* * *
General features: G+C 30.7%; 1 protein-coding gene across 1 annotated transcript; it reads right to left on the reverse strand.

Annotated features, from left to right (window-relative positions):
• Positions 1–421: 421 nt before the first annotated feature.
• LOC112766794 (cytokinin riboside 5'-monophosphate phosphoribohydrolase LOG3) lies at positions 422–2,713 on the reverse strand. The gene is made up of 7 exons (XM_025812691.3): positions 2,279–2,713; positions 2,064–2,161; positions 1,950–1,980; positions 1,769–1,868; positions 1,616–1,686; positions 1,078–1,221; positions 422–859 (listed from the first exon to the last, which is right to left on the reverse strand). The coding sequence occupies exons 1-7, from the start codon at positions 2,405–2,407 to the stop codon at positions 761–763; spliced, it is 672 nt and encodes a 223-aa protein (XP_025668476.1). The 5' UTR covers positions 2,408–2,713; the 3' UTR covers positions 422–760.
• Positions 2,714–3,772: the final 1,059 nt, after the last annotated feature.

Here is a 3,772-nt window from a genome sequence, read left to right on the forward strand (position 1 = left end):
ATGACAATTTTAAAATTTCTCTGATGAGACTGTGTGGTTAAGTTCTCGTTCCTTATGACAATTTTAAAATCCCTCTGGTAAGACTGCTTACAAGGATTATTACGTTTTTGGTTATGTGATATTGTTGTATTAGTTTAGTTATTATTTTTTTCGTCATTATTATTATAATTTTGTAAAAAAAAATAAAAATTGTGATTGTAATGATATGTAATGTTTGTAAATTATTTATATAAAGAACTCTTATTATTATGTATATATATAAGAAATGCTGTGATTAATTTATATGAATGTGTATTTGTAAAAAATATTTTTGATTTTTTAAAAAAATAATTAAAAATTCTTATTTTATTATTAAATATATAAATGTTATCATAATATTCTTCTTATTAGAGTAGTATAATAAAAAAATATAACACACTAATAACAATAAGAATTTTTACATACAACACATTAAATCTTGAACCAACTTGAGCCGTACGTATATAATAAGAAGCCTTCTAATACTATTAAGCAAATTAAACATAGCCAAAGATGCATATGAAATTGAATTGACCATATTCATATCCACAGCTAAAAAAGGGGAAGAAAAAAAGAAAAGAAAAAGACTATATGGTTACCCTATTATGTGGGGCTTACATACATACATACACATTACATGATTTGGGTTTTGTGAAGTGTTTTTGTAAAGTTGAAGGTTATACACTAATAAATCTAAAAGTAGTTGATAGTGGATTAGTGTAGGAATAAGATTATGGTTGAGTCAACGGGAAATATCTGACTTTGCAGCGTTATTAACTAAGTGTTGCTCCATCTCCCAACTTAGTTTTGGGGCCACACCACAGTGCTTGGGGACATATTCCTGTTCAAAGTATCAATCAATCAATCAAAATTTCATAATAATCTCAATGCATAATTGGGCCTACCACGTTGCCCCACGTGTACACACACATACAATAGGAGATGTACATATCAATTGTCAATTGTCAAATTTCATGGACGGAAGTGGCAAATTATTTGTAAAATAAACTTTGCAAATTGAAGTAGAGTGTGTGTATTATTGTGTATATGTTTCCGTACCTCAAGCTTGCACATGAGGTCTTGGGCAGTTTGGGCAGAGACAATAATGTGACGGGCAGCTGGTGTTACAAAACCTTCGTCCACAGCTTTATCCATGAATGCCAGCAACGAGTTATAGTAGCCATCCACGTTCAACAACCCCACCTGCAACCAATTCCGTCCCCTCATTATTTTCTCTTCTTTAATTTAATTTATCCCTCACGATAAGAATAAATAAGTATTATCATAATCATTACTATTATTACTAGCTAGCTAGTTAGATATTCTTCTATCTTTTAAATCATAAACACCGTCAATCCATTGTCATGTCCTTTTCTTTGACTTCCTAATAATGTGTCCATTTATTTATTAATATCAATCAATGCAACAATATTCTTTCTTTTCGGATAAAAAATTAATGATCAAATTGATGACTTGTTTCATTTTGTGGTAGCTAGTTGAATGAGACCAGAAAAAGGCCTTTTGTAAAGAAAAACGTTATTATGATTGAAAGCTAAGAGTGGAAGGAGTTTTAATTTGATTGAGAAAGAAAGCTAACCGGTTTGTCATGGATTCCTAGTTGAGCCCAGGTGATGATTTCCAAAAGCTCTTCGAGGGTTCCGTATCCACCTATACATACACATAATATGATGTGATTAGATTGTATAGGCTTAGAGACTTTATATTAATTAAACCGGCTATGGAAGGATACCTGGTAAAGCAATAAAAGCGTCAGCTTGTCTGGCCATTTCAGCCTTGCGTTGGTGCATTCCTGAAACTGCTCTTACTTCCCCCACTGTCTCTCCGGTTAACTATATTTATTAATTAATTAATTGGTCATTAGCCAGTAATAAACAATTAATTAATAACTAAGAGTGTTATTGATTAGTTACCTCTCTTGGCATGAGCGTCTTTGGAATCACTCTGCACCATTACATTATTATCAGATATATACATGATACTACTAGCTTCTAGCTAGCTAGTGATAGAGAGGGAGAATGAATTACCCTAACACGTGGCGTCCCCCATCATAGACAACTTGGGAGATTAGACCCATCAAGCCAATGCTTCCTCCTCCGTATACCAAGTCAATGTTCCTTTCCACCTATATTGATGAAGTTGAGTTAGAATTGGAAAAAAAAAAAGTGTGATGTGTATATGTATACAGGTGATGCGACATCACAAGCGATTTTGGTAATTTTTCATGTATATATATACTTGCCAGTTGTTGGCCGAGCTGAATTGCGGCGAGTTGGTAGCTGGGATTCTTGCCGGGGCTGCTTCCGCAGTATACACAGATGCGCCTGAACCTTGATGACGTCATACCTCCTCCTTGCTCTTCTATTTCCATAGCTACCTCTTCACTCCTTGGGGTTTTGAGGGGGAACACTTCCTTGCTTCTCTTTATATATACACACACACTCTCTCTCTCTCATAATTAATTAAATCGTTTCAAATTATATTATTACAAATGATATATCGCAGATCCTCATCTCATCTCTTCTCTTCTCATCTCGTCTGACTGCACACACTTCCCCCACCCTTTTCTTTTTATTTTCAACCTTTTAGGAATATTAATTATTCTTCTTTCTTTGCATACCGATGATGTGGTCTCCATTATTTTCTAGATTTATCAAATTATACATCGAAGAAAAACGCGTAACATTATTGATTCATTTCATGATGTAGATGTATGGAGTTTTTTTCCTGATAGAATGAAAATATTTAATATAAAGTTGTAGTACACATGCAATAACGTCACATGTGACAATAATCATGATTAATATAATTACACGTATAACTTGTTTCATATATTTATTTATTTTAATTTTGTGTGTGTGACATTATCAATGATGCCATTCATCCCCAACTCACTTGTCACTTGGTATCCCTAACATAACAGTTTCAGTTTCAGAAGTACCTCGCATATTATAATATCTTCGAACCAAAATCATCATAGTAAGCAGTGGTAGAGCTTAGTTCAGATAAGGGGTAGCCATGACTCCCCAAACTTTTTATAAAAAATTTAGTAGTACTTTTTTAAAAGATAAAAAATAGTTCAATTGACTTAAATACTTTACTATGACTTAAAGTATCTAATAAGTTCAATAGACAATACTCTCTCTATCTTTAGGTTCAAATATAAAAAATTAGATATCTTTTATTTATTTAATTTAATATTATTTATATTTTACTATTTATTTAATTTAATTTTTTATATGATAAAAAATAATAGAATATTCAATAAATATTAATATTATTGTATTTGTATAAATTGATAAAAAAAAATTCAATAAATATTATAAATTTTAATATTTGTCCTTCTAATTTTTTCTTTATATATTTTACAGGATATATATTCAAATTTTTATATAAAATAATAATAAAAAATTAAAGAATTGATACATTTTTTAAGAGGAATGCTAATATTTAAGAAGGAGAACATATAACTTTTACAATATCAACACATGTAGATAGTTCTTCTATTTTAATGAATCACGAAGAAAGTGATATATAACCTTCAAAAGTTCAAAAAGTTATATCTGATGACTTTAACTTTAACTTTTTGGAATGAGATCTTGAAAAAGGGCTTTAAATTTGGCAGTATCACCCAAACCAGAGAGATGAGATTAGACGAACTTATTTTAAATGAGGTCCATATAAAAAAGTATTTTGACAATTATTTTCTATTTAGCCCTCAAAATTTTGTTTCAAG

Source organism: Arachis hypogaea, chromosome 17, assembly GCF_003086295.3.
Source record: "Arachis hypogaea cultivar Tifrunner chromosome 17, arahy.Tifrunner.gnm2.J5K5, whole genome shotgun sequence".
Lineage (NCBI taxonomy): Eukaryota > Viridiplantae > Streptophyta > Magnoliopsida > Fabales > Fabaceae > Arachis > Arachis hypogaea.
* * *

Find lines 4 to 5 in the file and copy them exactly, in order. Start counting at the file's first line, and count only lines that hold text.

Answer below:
• LOC112766794 (cytokinin riboside 5'-monophosphate phosphoribohydrolase LOG3) lies at positions 422–2,713 on the reverse strand. The gene is made up of 7 exons (XM_025812691.3): positions 2,279–2,713; positions 2,064–2,161; positions 1,950–1,980; positions 1,769–1,868; positions 1,616–1,686; positions 1,078–1,221; positions 422–859 (listed from the first exon to the last, which is right to left on the reverse strand). The coding sequence occupies exons 1-7, from the start codon at positions 2,405–2,407 to the stop codon at positions 761–763; spliced, it is 672 nt and encodes a 223-aa protein (XP_025668476.1). The 5' UTR covers positions 2,408–2,713; the 3' UTR covers positions 422–760.
• Positions 2,714–3,772: the final 1,059 nt, after the last annotated feature.